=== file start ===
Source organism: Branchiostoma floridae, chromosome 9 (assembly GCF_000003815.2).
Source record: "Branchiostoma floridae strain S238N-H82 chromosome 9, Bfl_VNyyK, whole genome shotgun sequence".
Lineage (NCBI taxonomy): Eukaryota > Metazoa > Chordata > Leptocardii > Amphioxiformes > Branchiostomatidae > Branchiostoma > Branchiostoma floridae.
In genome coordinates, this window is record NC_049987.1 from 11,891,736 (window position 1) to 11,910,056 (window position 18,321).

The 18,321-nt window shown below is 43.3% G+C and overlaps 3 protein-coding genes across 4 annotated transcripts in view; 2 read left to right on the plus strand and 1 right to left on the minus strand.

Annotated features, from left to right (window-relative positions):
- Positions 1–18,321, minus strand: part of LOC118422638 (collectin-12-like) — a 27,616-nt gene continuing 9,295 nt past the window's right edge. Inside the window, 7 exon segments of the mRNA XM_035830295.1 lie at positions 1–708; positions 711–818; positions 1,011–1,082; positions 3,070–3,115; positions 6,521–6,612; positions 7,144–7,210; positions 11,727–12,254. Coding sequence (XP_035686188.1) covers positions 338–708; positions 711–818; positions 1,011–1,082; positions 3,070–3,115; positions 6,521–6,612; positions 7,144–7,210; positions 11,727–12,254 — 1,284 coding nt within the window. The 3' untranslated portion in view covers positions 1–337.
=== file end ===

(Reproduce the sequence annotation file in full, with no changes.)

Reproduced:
Source organism: Branchiostoma floridae, chromosome 9 (assembly GCF_000003815.2).
Source record: "Branchiostoma floridae strain S238N-H82 chromosome 9, Bfl_VNyyK, whole genome shotgun sequence".
Lineage (NCBI taxonomy): Eukaryota > Metazoa > Chordata > Leptocardii > Amphioxiformes > Branchiostomatidae > Branchiostoma > Branchiostoma floridae.
In genome coordinates, this window is record NC_049987.1 from 11,891,736 (window position 1) to 11,910,056 (window position 18,321).

The 18,321-nt window shown below is 43.3% G+C and overlaps 3 protein-coding genes across 4 annotated transcripts in view; 2 read left to right on the plus strand and 1 right to left on the minus strand.

Annotated features, from left to right (window-relative positions):
- Positions 1–18,321, minus strand: part of LOC118422638 (collectin-12-like) — a 27,616-nt gene continuing 9,295 nt past the window's right edge. Inside the window, 7 exon segments of the mRNA XM_035830295.1 lie at positions 1–708; positions 711–818; positions 1,011–1,082; positions 3,070–3,115; positions 6,521–6,612; positions 7,144–7,210; positions 11,727–12,254. Coding sequence (XP_035686188.1) covers positions 338–708; positions 711–818; positions 1,011–1,082; positions 3,070–3,115; positions 6,521–6,612; positions 7,144–7,210; positions 11,727–12,254 — 1,284 coding nt within the window. The 3' untranslated portion in view covers positions 1–337.